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Genetics Home Reference: your guide to understanding genetic conditions
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DNMT1

Reviewed November 2012

What is the official name of the DNMT1 gene?

The official name of this gene is “DNA (cytosine-5-)-methyltransferase 1.”

DNMT1 is the gene's official symbol. The DNMT1 gene is also known by other names, listed below.

What is the normal function of the DNMT1 gene?

The DNMT1 gene provides instructions for making an enzyme called DNA (cytosine-5)-methyltransferase 1. This enzyme is involved in DNA methylation, which is the addition of methyl groups, consisting of one carbon atom and three hydrogen atoms (methylation), to DNA molecules. In particular, the enzyme helps add methyl groups to DNA building blocks (nucleotides) called cytosines.

DNA methylation is important in many cellular functions. These include determining whether the instructions in a particular segment of DNA are carried out or suppressed (gene silencing), regulating reactions involving proteins and fats (lipids), and controlling the processing of chemicals that relay signals in the nervous system (neurotransmitters). DNA (cytosine-5)-methyltransferase 1 is active in the adult nervous system. Although its specific function is not well understood, the enzyme may help regulate nerve cell (neuron) maturation and specialization (differentiation), the ability of neurons to migrate where needed and connect with each other, and neuron survival.

How are changes in the DNMT1 gene related to health conditions?

hereditary sensory and autonomic neuropathy type IE - caused by mutations in the DNMT1 gene

At least three DNMT1 gene mutations have been identified in people with hereditary sensory and autonomic neuropathy (HSAN IE), a disorder characterized by a gradual loss of intellectual functions (dementia), deafness, and sensory problems in the feet. The mutations, which are in a region of the gene called exon 20, reduce or eliminate the DNA (cytosine-5)-methyltransferase 1 enzyme's methylation function. As a result, maintenance of the neurons that make up the nervous system is impaired. However, it is not known how the mutations cause the specific signs and symptoms of HSAN IE.

cancers - associated with the DNMT1 gene

Several normal variations (polymorphisms) in the DNMT1 gene have been associated with an increased risk of cancer, including cancers of the breast and stomach. These variations, which can be passed on from parent to child, may affect the activity of the DNA (cytosine-5)-methyltransferase 1 enzyme and the way it regulates other genes. Changes in the regulation of these genes can lead to abnormal cell growth and division and increase the risk of cancer.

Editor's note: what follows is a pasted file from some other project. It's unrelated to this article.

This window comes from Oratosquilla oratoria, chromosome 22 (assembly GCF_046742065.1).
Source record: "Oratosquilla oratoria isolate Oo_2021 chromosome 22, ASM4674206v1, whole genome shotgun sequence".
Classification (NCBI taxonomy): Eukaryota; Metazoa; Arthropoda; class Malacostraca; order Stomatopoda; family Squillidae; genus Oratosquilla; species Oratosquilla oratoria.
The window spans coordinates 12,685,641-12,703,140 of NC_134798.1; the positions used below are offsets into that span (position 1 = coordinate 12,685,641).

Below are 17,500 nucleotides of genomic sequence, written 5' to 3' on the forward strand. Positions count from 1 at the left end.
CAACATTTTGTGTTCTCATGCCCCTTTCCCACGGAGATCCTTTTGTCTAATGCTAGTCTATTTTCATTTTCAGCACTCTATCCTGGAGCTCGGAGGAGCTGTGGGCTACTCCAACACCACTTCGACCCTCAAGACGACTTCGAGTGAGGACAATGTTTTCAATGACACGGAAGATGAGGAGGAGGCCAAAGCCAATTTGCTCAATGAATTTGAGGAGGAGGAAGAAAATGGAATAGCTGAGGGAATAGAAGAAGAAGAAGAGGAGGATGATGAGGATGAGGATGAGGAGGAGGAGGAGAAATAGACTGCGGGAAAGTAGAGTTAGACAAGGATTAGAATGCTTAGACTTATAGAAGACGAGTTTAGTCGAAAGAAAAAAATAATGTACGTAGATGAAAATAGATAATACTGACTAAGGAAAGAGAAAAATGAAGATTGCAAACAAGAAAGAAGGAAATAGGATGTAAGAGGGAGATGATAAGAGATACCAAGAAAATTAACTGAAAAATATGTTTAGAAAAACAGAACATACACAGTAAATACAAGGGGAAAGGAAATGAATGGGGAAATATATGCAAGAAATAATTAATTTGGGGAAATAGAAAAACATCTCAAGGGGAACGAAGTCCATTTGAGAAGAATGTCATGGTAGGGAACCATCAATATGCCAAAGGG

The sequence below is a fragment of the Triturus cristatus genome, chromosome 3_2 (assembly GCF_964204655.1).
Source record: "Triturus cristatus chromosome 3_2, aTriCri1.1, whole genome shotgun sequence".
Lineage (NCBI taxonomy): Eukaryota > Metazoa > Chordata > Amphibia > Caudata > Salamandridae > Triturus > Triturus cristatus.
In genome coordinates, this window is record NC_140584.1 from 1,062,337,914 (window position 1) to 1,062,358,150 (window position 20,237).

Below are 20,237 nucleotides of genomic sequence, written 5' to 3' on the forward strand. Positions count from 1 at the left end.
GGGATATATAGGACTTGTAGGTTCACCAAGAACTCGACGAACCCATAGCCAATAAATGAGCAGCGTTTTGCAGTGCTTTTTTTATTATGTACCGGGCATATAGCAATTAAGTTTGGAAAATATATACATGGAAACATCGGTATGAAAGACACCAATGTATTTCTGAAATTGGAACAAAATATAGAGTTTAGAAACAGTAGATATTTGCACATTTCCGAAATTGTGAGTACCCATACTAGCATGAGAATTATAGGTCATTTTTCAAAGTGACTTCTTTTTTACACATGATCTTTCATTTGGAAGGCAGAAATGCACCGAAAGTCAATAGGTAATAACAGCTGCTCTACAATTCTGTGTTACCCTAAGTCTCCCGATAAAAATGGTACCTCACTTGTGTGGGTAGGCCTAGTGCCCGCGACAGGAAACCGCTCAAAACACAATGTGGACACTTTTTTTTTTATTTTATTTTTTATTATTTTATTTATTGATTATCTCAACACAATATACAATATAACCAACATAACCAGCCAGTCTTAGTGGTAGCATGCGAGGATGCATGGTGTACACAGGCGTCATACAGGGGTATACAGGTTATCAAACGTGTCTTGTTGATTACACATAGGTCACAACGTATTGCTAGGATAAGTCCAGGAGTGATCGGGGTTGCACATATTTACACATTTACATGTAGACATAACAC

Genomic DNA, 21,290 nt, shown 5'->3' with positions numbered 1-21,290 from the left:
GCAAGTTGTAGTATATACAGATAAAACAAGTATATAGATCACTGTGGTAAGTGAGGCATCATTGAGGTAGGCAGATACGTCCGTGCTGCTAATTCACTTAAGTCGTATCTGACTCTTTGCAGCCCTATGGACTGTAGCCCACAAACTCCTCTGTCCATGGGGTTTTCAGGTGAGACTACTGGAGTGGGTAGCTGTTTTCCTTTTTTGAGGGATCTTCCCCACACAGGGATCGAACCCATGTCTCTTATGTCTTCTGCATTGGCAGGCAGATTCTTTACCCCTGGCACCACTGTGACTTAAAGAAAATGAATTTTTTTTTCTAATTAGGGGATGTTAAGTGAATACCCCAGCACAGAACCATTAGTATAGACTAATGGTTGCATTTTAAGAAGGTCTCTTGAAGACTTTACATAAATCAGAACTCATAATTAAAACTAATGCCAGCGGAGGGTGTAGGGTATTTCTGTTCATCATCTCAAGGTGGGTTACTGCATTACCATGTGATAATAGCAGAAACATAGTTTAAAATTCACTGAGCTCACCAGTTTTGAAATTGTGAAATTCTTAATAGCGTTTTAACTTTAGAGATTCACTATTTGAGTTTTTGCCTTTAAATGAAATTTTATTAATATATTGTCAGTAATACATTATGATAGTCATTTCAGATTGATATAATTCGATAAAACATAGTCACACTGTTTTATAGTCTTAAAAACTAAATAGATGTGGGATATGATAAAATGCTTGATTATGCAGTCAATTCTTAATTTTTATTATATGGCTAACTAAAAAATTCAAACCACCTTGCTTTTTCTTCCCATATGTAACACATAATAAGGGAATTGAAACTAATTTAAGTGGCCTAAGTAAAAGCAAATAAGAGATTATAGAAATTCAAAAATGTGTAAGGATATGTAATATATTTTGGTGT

In addition, increased activity (overexpression) of the DNMT1 gene has been identified in certain brain cancers called gliomas. The genetic changes involved in this overexpression are somatic, which means that they occur only in the tumor cells and are not inherited. Researchers suggest that overexpression of the DNMT1 gene may result in methylation and silencing of genes called tumor suppressors. When tumor suppressor genes are silenced, cells can grow and divide unchecked, which can lead to cancer.

other disorders - caused by mutations in the DNMT1 gene

At least three DNMT1 gene mutations have been identified in people with another nervous system disorder called autosomal dominant cerebellar ataxia, deafness, and narcolepsy. Features of this disorder include difficulty coordinating movements (ataxia), hearing loss, and excessive daytime sleepiness (narcolepsy). The mutations associated with this disorder are in a region of the DNMT1 gene known as exon 21, distinct from the mutations that cause HSAN IE (described above) which are in exon 20. Mutations in different locations within the gene may affect the DNA (cytosine-5)-methyltransferase 1 enzyme differently, which can lead to particular combinations of signs and symptoms.

Where is the DNMT1 gene located?

Cytogenetic Location: 19p13.2

Molecular Location on chromosome 19: base pairs 10,133,344 to 10,195,078

The DNMT1 gene is located on the short (p) arm of chromosome 19 at position 13.2.

The DNMT1 gene is located on the short (p) arm of chromosome 19 at position 13.2.

More precisely, the DNMT1 gene is located from base pair 10,133,344 to base pair 10,195,078 on chromosome 19.